Opel History 1910-1919

1910 A modular production system is implemented: prefabricated car bodies are combined with various chassis and engines.
Opel’s market share in Germany grows to 12.3 percent.
Production hall for large vehicles, circa 1912. Turning shop, circa 1912. The so-called “Opel Eye,” 1910-1935. Based on a suggestion from the Grand Duke of Hesse, the emblem design was realized in 1910 by Plant Manager Riedel and Mr. Stief from the construction department. It was modified in 1928.  
1911 With a 6/16 hp model, Opel adopts the new “torpedo” body form. In addition, Opel responds to technological developments, filling new market gaps: the carmaker develops its first aircraft engine, which drives the Euler biplane. At the same time, the company builds a heavy-duty motorized plow for large farms.
A major fire destroys a large part of the plant.
Sewing-machine production ends with the manufacture of the one-millionth unit.
The “Adam Opel Foundation” is established to fund an old-age pension plan for the company’s workforce.
The 6/16 hp Opel Torpedo Double Phaeton from 1911. The 6/16 hp Opel Torpedo Double Phaeton from 1911. The two variants of the 10/24 hp Opel from 1911: a torpedo double phaeton and a covered limousine with a fold-down windshield. Advertisement for the Opel aircraft engine built for the Euler biplane, from 1911.
The Opel aircraft engine, 1911. The Opel motorized plough, 1912. The fire of 1911. In the night of August 19, 1911, a large part of the plant was destroyed by fire. The one-millionth, and last, Opel sewing machine, from 1911.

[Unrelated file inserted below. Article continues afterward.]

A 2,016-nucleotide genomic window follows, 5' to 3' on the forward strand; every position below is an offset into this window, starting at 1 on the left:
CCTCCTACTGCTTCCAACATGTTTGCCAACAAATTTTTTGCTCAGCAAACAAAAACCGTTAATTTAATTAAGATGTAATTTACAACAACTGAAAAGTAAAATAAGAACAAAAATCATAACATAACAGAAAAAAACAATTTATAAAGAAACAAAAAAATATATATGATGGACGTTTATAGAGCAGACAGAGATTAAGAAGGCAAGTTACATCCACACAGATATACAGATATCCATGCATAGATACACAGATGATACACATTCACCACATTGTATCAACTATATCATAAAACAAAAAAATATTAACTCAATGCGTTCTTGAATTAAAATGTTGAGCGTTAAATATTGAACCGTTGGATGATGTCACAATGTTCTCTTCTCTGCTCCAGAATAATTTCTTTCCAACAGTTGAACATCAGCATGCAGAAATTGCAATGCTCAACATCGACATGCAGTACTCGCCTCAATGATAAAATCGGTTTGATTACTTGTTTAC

1912 Opel celebrates its fiftieth anniversary.
The ten-thousandth Opel motorcar rolls out of the plant.
Based on experience gathered from the major fire of 1911, the engineers in Rüsselsheim develop the “Motorized Fire Pump” for the plant fire brigade. The early fire engine is successfully marketed to towns and cities.
A new flagship model is introduced: a substantial 40/100 hp four-cylinder vehicle.
The company celebra its fiftieth anniversary with a gala event on August 23, 1912. The Opel Motorized Fire Pump, from 1912. Grand Duke Ernst Ludwig of Hesse by the Rhine in front of a 40/100 hp Opel, 1912.  
1913 Race cars employing ground-breaking engine technology are developed for the Grand Prix season: the four-cylinder power units with 4-liter and 4.5-liter displacements feature four valves per cylinder and an overhead camshaft driven by a vertical shaft.
Sophie Opel, 1911 At the Huy Automobile Meeting in Belgium, Carl Jörns comes in first in the under 4-liter classand is declared overall winner,in October 1913. The 110 hp Opel Grand Prix race car, from 1913. The 110 hp Opel Grand Prix race car, from 1913.
1914 A record-breaking race car is developed, based on the engine technology that led to the 1913 Gran Prix triumph. The cutting-edge vehicle is not only one of the first cars to feature four-valve technology – at a swept volume of 12.3 liters, its four-cylinder, 16-valve power unit is the largest displacement engine to emerge from the Rüsselsheim facilities.
Opel becomes Germany’s largest automobile manufacturer.
A 5/14 hp model goes into production. The hugely successful car is dubbed “Puppchen” (little doll).
During WW I (1914–1918), Opel produces heavy trucks for the military.
In a 260 hp, 12.3-liter race car built in 1914, Carl Jörns wins first place in the over 5-liter class of the Schauinsland hill climb, in August 1925. Carl Jörns at the wheel of a 260 hp, 12.3-liter Opel race car from 1914. Beside him is his navigator, Kurt C. Volkhart.. The 260 hp race car with a 12.3-liter, 4-valve engine, built in 1914. The Opel 3-ton heavy truck, built in 1914 to military specifications.
The 5/14 hp Opel, dubbed “Puppchen,” from 1914. Advertisement for the 5/14 hp Opel “Puppchen,” 1914.    
1916 In a 18/50 hp model, Opel introduces its first six-cylinder engine, with a displacement of 4.7 liters.
The 18/50 hp Opel from 1916.      
1919 The Opel Racetrack, located south of Rüsselsheim, is inaugurated. The oval course with banked curves, paved in concrete, is the first permanent track for racing and testing in Germany – years ahead of other well-known racetracks, such as the Berlin AVUS and the Nürburgring.
The Opel Racetrack at Schönauer Hof near Rüsselsheim, circa 1931. The Opel Racetrack during the racing season, 1920. Car racing on the Opel Racetrack, circa 1923.